A Tale of TurDucken = Heberts Texas Cajun Specialty Meat

I was wandering through the aisles of a local Indian Grocery store on Central Avenue, with Richard the other day.  (I could be heard saying, “Look at that.” and “What this?” while munching on an Indian vegetarian delicacy.)  If you want basmati rice and anything in bulk (for those of you preparing for the “Zombie Apocalypse”) it’s a great place to shop.  If I had room, I would shop in bulk for these things myself.  I bought some incense for my place to cover up the smell of charred foods, that I sometimes leave too long on the stove while typing. (Nevermind.)

Patel Groceries

1835 Central Avenue Northeast, Minneapolis, MN 55418-4542 (612) 789-8800

Going anywhere with Richard means there are stories about food and answers to my questions.  Richard is an endless source and he entertained me with a great story about a personal assistant he knows who works for a big wig in Texas.  He was talking with her on the phone and told her that he and I made rabbit.  There was stone silence on the other end of the phone for a moment and the gravelly voice of his friend came back with “I love rabbit.  I get mine from Heberts.” [Pronounced A Bears] (That’s Cajun, baby.)

Richard was very excited because he knows about Heberts in Texas (Of course.) and begins to tell me the Legend of the Turducken.  Remember Heberts specializes in deboned meats.

A customer came in one day and asked Heberts to take a chicken debone add stuffing it, then put that inside a deboned duck, which gets trussed up and stuffed inside a turkey.  (There’s more stuffing involved, but I need visual aids to be really specific.) Anyhow, the customer never returned and that’s how they got started with Turducken.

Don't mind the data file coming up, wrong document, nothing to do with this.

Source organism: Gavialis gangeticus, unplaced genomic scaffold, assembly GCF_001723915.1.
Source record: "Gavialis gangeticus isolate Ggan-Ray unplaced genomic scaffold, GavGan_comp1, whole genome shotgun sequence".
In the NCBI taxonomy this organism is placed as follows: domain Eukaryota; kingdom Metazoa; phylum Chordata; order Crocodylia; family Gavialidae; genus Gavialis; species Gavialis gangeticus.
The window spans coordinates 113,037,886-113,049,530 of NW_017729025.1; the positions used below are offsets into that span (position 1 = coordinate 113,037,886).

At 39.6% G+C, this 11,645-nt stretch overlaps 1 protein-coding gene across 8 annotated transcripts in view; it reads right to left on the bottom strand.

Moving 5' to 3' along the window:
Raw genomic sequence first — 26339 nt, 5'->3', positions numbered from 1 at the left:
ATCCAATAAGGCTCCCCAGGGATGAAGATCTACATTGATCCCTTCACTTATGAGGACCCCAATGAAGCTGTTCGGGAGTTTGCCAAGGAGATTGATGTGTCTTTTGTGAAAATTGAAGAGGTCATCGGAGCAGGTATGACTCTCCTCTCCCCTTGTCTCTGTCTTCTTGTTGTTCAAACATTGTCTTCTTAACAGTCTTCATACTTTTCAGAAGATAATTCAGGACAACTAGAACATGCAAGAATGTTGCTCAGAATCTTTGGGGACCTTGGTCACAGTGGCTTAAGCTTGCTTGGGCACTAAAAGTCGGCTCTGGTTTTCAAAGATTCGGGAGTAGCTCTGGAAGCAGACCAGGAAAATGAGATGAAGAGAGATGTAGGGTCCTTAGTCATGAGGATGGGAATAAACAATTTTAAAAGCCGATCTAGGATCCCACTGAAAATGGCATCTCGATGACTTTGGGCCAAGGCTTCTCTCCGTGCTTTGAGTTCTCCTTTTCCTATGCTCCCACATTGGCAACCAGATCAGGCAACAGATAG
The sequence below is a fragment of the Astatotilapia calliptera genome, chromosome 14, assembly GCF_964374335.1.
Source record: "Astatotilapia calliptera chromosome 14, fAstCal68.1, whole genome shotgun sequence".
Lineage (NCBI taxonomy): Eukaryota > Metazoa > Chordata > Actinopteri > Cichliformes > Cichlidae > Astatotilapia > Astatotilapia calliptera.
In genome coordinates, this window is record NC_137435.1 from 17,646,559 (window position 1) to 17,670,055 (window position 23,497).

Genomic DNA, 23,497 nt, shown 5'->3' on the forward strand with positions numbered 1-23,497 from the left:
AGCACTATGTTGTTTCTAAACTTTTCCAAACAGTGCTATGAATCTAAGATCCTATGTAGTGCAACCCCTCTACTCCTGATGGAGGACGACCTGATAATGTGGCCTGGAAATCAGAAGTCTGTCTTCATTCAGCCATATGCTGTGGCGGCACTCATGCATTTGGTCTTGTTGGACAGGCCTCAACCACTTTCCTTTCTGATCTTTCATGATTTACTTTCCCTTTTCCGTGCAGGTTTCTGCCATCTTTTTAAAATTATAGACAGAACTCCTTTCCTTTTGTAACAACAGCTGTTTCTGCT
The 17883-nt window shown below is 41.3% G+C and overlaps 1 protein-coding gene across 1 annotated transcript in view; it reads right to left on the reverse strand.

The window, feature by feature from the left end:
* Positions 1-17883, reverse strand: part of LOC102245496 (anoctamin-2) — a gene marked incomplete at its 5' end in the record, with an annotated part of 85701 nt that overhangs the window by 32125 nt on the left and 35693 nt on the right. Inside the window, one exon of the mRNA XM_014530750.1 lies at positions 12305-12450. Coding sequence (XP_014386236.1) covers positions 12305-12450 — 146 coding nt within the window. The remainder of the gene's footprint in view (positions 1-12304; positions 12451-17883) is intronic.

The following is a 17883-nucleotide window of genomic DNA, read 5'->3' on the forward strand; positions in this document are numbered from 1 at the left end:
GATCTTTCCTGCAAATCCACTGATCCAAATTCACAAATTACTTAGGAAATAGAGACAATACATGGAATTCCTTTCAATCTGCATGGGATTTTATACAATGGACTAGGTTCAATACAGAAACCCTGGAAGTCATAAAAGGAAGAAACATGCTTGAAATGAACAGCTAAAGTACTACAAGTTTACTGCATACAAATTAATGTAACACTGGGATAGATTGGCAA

Richard finished the story off.  You cook the turducken and serve.  When you cut it you are cutting through the layers of turkey, duck and chicken.  He says it in such a way that makes my mouth water.  I can see the birds and am imagining the luscious flavor.

In the end of the phone conversation with Texas, his friend says she is going to send him something from Heberts.  Richard is very excited and I am curious.

If I get a picture, then I’ll add it to this post.  For all you cooks out there who may want to try something different this holiday, Heberts ships their meats on dry ice.  I am providing a link to the Heberts’ site.


Have a Happy Turducken Day!

About kunstkitchen

Visual artist and writer hunting words, languages, visions, and insight in my kitchen - connecting Art (Kunst) and culture and slow food cooking. Credits: Do not own a microwave oven and never have. Do not own a food processor. Chopped veggies in a Zen monastery for a weekend. (Seriously) Classically trained artist. Paint and draw with traditional materials. Live in the Northland where it's six months of winter. Appreciate the little things in life. Sharing food and art experiences and the lessons that my talented and generous friends have given me.
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